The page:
The forest floor plays a very important part in the rainforest ecosytem. It is home to many organisms and is the place where biomass decomposes. Despite that, though, rain forest soil is very poor in nutrients; the majority of the nutrients are in the plants and leaves.
The leaves of the canopy often make the ground layer of the rainforest a dark and humid place. However, despite its constant shade, the rainforest floor is an important part of the forest ecosystem. The forest floor is where decomposition takes place. Decomposition is the process by which decomposers like fungi and microorganisms break down dead plants and animals and recycle essential materials and nutrients.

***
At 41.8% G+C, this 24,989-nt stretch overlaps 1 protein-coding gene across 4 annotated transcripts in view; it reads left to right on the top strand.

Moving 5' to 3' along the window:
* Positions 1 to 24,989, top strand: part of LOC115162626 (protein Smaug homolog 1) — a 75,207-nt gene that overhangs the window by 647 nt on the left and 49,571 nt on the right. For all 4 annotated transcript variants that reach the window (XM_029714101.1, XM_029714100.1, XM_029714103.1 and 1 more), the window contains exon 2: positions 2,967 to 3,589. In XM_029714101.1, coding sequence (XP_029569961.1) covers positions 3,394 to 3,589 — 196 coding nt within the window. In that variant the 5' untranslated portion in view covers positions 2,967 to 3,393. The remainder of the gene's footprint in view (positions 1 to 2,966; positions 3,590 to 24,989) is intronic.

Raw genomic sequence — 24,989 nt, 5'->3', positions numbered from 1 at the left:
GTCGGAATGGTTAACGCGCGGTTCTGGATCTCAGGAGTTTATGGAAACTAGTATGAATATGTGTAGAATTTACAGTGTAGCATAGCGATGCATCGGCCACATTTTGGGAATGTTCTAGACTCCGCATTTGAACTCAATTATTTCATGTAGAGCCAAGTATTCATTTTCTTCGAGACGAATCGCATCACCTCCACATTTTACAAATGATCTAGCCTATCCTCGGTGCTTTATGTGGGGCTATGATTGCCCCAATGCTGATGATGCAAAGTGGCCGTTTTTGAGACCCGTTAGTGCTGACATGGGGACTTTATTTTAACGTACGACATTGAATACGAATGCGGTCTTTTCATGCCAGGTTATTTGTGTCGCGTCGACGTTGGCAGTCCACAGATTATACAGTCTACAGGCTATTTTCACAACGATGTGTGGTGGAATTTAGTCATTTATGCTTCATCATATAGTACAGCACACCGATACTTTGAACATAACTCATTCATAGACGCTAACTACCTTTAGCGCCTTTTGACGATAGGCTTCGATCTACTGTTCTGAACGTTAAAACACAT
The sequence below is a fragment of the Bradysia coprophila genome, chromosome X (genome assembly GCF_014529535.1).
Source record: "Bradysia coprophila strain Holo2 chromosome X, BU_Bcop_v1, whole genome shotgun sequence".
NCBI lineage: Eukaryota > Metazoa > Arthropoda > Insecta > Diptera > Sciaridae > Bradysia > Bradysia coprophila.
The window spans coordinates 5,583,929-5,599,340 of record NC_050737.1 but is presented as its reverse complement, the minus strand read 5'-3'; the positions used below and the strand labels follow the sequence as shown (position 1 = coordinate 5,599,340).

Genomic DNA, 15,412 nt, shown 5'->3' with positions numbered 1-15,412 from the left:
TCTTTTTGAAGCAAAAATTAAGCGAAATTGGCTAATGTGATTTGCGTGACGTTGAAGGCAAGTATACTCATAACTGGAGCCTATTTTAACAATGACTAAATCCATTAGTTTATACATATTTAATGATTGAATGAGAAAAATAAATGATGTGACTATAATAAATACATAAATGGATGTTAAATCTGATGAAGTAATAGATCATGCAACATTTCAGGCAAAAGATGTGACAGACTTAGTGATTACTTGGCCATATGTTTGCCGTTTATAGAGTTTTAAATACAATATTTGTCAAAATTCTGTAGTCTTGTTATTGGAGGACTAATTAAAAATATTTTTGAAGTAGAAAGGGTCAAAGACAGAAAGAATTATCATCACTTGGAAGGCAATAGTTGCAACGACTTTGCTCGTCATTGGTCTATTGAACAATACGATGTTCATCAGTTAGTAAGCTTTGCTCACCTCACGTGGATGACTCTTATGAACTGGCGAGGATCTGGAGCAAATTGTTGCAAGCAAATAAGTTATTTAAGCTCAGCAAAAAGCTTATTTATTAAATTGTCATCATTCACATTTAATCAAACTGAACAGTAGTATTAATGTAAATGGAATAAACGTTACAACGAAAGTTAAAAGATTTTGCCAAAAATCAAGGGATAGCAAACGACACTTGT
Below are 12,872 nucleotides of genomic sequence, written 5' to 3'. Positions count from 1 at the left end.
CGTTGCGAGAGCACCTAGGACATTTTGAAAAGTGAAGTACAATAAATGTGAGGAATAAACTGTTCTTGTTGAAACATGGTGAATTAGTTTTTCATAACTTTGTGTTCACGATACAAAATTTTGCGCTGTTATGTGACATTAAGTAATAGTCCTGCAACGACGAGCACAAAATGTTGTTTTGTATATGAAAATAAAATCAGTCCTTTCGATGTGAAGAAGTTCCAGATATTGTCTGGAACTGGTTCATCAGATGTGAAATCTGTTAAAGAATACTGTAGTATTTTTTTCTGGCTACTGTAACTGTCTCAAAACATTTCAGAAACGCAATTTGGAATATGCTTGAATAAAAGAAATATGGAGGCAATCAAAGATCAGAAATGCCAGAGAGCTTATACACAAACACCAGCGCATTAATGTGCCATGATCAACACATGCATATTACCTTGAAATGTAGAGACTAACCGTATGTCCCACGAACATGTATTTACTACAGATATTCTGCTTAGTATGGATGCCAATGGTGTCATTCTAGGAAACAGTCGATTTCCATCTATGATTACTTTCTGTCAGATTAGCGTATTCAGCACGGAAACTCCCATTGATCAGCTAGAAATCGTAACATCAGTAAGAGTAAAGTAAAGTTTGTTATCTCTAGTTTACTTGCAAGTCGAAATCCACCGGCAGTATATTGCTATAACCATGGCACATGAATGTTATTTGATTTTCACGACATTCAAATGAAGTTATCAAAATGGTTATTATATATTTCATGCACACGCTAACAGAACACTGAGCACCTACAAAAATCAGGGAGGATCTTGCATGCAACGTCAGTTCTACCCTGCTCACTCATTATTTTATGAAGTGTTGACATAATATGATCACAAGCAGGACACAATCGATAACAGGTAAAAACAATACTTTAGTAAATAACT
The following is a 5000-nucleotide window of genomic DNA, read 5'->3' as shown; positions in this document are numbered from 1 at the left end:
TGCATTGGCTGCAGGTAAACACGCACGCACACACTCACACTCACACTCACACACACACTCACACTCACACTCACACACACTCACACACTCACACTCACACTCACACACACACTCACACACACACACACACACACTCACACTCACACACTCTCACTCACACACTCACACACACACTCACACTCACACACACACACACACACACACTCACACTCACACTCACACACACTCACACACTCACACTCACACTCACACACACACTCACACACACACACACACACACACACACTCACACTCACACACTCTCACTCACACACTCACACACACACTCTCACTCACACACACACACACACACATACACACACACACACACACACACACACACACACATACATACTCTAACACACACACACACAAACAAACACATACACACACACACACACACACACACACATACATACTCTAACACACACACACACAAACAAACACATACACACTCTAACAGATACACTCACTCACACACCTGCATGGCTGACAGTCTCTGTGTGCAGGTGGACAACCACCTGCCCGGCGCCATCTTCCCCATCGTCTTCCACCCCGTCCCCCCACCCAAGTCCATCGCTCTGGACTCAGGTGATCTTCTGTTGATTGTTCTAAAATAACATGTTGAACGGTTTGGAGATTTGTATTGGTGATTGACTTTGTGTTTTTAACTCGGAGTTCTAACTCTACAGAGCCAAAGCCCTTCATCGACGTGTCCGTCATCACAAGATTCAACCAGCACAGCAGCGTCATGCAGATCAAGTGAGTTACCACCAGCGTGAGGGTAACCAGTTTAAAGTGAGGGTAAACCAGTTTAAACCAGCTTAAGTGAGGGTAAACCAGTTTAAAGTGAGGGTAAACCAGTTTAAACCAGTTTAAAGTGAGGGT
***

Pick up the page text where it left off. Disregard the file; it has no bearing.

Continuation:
Like others mentioned above, the forest floor is home to thousands, if not millions, of species of insects, bacteria, fungi and other microorganisms that process the nutrients held in dead and decaying biomass and help to make it available to other plants. So in this regard, the forest floor is an imporant place for nutrient cycling, leaf litter, branches and trees fall to the ground, and there they decay to only become once again part of the forest system. Soil is also a vast sink for carbon (e.g. carbon is sequestered and accumulates in soil), so it is a relevant piece of the equation of how much carbon can the rainforest sequester. Soil type, topography and geology all impact the hydrology of a region, which can impact water and nutrient availability.
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